November has been near to slightly below normal temperature-wise across much of the West.
Compare that with the blowtorch November last year across the entire USA!
Along with near normal rainfall that has given us a very nice mountain snowpack already. At the Mt. Hood Test Site at the lower part of Timberline Ski Area, 34 inches of snow sit on the ground, containing 7.80″ snow water equivalent. That means if you could melt it with a snap of your fingers, it would be just like 7.80″ of rain fell suddenly. See how this compares to the past 8 Novembers at that site.
Pretty nice eh? Quite a change from the past 3 mid-Novembers with very little snow on the ground at this moment.
That was the good news. The bad news? We have 4 days of warm rain (Monday-Thanksgiving Day) headed for all elevations in the Cascades.
The result will be substantial snowmelt.
But I do NOT believe this is the end of our early ski season. There is no reason to panic when you hear many inches of rain are coming to your favorite ski resort.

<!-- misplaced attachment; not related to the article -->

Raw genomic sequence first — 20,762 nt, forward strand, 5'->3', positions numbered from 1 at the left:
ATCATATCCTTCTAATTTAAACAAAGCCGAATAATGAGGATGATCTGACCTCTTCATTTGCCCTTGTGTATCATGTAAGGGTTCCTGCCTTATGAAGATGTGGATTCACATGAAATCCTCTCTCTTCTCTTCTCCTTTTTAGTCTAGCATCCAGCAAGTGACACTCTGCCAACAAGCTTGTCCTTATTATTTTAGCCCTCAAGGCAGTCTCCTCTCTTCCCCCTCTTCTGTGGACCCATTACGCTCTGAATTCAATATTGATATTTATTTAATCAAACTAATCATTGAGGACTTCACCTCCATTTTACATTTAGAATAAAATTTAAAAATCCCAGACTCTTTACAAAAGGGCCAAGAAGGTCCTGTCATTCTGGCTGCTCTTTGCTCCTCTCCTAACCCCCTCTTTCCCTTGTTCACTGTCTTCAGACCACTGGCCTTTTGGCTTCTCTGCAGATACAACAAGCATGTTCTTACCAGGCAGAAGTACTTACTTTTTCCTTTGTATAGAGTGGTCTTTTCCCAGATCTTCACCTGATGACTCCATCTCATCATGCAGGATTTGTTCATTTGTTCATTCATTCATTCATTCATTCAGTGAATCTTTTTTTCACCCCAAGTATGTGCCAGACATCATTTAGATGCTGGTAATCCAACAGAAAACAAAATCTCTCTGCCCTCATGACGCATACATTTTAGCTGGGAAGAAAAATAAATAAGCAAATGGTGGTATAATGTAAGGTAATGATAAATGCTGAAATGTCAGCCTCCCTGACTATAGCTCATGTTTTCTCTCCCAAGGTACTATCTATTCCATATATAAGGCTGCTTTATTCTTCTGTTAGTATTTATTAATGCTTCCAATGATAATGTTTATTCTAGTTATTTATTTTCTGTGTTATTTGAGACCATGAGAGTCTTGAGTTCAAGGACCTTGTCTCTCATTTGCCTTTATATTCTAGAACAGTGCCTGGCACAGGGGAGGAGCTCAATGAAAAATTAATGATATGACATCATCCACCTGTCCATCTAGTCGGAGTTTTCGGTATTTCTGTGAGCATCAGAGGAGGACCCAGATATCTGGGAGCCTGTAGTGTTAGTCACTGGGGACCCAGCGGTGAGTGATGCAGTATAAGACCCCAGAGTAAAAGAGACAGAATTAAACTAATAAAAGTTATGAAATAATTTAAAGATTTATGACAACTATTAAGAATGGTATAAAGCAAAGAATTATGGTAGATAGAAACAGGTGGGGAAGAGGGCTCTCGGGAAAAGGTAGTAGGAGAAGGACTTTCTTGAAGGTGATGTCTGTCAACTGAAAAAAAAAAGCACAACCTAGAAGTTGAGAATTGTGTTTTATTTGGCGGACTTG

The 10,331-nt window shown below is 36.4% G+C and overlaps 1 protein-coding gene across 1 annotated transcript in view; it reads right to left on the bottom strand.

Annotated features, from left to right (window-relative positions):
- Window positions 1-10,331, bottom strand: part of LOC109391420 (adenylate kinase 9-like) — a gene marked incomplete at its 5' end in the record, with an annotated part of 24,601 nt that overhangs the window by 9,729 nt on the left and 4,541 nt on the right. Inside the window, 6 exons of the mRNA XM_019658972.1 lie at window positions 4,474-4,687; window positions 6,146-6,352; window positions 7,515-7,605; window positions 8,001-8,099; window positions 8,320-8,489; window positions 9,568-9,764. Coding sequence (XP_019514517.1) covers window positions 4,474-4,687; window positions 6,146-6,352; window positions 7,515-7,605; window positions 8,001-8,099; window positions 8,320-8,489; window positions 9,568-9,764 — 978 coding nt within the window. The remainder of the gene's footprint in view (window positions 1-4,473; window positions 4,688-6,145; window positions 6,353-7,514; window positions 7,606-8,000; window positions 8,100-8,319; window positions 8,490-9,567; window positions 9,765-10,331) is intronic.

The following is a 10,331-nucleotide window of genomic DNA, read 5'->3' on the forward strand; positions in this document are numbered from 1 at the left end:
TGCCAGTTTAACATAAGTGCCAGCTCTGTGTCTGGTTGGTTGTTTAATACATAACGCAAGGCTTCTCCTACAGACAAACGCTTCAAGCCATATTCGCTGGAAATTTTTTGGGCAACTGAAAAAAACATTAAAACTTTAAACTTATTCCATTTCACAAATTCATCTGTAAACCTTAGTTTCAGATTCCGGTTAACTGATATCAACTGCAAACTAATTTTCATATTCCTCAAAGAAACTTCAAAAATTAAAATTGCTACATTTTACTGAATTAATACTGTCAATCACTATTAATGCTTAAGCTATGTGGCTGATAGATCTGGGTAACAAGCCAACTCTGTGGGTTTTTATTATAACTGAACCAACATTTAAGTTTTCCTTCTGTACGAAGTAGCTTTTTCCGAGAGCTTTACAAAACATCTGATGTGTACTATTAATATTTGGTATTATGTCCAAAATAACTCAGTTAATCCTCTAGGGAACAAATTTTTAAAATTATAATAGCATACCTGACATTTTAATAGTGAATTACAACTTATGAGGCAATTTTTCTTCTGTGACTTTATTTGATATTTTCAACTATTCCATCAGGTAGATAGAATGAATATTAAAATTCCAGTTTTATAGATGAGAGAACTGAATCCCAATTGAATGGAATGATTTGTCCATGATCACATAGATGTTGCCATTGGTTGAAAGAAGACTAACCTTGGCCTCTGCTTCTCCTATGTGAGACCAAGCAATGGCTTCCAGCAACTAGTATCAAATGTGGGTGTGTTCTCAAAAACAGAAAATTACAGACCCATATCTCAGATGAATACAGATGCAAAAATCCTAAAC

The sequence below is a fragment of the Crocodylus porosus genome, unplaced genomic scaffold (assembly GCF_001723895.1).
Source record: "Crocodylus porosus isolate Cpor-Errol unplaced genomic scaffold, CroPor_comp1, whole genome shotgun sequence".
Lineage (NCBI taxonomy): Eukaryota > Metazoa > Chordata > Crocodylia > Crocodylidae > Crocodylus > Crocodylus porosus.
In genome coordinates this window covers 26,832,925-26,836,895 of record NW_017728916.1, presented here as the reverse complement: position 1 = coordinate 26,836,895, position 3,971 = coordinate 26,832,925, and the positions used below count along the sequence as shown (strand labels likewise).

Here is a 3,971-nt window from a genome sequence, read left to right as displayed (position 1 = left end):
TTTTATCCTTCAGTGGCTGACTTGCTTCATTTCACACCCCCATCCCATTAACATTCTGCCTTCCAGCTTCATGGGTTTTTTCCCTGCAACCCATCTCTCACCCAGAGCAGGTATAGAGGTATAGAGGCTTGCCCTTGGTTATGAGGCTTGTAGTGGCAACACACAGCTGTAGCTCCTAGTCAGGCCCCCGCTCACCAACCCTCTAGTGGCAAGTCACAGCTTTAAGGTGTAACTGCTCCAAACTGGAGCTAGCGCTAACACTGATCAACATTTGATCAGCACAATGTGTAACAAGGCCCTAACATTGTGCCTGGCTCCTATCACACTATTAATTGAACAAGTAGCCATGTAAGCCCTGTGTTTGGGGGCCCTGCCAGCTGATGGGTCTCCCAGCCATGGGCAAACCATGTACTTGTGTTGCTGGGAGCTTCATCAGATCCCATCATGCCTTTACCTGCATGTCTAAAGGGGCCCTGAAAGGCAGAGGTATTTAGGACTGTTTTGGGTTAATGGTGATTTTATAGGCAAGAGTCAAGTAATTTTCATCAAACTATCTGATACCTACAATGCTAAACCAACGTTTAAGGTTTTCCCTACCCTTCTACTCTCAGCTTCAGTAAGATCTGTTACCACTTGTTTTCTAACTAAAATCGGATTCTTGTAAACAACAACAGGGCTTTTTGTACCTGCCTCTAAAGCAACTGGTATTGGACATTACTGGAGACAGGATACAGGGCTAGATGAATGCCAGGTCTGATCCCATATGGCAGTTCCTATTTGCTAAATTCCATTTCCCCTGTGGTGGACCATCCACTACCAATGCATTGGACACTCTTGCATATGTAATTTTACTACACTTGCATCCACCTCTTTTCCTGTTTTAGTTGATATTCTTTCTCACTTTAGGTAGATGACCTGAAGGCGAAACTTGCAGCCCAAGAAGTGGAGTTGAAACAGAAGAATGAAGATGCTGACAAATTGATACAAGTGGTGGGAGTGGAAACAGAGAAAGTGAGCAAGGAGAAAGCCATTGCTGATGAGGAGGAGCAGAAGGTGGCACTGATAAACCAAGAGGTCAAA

It’ll be a setback, but this was an early bonus anyway. A good part of the current snowpack will survive, in fact in the past 20 years we haven’t made it to 30″+ snow depth at this location followed by a complete melt down. Sometimes it has dropped quite a bit (like the week ahead), but then more snow fell within a week or two. If you are a skier or ski resort manager there’s no reason to freak out.
The pattern for the next 4 days looks like this…
a big ridge of high pressure with very warm temperatures overhead. Lots of subtropical moisture will be streaming north around this ridge, pushing sticking snow levels up around 8-10,000′ on Mt. Hood. We’ll be breaking out of the usual November inversion when we get a southerly wind so we can also expect a very warm Thanksgiving Week in the lowlands. A record high is possible in Portland either Tuesday or Wednesday (records are 62 & 59 for those dates).
I expect lots of rain, but this isn’t generally a flooding rain pattern with the flow coming steeply from the southwest (instead of west). Plus no one system seems to sit right over us for an extended period of rain.
There is one huge bonus…THANKSGIVING TRAVEL THROUGHOUT THE PACIFIC NORTHWEST SHOULD BE EXCELLENT. There will be no snow over mountain passes anywhere in Oregon or most of Washington from tomorrow morning through Thanksgiving Day. Even after that time through Sunday sticking snow levels seem to remain mainly above the Cascade Passes.
So enjoy the week ahead…at least you’ll save on your heating bills!
Chief Meteorologist Mark Nelsen